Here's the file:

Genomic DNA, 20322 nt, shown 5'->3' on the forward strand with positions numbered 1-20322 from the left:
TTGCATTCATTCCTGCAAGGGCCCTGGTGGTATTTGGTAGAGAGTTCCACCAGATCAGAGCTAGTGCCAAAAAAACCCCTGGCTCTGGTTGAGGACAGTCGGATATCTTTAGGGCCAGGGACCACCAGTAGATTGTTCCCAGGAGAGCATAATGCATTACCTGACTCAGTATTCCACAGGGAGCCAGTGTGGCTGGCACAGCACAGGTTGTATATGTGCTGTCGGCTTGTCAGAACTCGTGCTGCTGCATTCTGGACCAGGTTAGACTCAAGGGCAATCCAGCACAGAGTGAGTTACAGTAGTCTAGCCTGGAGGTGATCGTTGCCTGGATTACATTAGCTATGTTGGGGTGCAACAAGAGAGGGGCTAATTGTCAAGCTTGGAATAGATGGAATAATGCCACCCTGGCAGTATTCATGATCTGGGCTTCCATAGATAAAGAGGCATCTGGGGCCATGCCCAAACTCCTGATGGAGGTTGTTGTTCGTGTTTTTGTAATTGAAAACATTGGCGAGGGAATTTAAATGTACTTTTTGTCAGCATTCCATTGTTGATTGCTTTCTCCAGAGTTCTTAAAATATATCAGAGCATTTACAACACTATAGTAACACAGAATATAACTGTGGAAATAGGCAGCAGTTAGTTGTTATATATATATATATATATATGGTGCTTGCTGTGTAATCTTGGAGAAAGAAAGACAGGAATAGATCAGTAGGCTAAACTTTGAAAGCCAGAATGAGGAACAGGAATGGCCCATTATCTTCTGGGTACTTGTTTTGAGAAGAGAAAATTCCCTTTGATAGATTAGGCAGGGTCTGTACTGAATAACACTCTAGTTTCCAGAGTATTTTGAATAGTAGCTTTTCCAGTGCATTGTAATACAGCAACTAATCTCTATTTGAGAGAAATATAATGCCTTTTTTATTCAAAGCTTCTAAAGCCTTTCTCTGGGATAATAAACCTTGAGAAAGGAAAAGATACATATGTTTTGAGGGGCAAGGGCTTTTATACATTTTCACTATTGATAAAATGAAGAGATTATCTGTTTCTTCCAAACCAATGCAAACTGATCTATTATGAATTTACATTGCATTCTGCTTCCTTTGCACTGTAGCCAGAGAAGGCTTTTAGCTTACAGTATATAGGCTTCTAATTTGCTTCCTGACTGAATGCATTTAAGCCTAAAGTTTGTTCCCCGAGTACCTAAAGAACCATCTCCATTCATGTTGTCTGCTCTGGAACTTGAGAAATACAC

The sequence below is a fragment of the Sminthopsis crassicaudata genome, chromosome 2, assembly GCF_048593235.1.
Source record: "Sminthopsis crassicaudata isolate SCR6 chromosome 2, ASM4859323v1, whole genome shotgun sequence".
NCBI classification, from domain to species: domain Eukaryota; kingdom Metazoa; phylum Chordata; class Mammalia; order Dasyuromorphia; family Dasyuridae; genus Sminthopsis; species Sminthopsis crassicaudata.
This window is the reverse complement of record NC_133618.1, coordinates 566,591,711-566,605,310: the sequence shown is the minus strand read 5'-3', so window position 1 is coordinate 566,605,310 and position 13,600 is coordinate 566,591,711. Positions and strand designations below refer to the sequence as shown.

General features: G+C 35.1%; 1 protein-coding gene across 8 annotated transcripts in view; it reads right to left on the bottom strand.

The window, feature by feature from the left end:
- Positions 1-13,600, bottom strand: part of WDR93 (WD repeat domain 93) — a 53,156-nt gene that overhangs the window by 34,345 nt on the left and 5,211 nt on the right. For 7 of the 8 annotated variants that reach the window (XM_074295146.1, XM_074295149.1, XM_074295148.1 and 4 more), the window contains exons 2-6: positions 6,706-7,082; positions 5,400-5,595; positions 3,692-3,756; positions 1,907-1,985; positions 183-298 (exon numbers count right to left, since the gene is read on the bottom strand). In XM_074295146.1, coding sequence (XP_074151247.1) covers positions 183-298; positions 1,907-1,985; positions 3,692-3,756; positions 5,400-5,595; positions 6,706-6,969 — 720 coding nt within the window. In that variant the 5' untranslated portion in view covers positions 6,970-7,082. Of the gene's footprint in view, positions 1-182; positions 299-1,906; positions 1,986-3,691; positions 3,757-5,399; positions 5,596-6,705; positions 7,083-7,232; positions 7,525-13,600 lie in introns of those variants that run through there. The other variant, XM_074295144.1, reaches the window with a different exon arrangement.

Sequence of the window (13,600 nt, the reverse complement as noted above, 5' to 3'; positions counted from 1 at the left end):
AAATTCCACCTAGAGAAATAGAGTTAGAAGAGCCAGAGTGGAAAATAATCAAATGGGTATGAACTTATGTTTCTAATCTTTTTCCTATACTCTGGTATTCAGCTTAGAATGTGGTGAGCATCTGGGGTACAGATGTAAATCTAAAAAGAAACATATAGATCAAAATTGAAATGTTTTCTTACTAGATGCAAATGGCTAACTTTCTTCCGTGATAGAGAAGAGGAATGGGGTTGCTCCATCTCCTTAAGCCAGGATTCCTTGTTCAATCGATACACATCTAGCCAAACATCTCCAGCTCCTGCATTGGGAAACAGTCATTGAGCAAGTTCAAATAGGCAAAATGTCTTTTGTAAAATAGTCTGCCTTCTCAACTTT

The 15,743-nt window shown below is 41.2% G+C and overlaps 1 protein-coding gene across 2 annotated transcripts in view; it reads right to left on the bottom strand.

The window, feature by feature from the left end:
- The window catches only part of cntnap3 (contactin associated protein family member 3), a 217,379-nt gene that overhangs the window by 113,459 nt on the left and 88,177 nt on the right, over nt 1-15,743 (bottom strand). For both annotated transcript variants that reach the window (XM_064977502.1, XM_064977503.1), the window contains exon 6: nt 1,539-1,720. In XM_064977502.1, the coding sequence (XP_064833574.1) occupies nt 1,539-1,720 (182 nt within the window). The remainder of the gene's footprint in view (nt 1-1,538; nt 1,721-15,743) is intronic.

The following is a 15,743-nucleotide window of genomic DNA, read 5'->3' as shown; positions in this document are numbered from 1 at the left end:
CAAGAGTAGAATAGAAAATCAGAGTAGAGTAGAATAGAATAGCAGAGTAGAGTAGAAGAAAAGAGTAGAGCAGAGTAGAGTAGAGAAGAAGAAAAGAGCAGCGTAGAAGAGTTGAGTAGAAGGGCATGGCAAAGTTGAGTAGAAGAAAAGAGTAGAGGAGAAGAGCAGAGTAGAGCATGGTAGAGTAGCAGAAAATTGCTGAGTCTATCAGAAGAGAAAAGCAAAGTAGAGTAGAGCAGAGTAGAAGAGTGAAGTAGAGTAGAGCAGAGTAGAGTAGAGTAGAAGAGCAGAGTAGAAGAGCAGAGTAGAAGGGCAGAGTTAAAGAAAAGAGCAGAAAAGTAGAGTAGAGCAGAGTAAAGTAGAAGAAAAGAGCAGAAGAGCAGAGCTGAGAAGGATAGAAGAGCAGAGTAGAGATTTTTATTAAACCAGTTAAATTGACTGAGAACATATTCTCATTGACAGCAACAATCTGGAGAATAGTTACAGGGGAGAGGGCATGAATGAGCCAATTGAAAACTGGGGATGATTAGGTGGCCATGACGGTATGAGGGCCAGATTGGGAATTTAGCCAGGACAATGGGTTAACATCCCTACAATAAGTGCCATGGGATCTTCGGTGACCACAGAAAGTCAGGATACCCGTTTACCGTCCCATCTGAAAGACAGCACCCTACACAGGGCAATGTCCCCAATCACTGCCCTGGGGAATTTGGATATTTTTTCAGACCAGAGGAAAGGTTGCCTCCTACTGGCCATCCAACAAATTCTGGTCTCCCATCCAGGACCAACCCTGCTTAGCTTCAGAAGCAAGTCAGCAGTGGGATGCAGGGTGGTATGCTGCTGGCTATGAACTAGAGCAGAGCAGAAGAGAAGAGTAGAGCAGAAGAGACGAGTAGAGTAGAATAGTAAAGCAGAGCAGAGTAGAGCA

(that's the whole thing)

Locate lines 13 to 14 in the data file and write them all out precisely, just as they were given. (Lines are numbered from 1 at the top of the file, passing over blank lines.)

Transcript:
The window, feature by feature from the left end:
- The window catches only part of cntnap3 (contactin associated protein family member 3), a 217,379-nt gene that overhangs the window by 113,459 nt on the left and 88,177 nt on the right, over nt 1-15,743 (bottom strand). For both annotated transcript variants that reach the window (XM_064977502.1, XM_064977503.1), the window contains exon 6: nt 1,539-1,720. In XM_064977502.1, the coding sequence (XP_064833574.1) occupies nt 1,539-1,720 (182 nt within the window). The remainder of the gene's footprint in view (nt 1-1,538; nt 1,721-15,743) is intronic.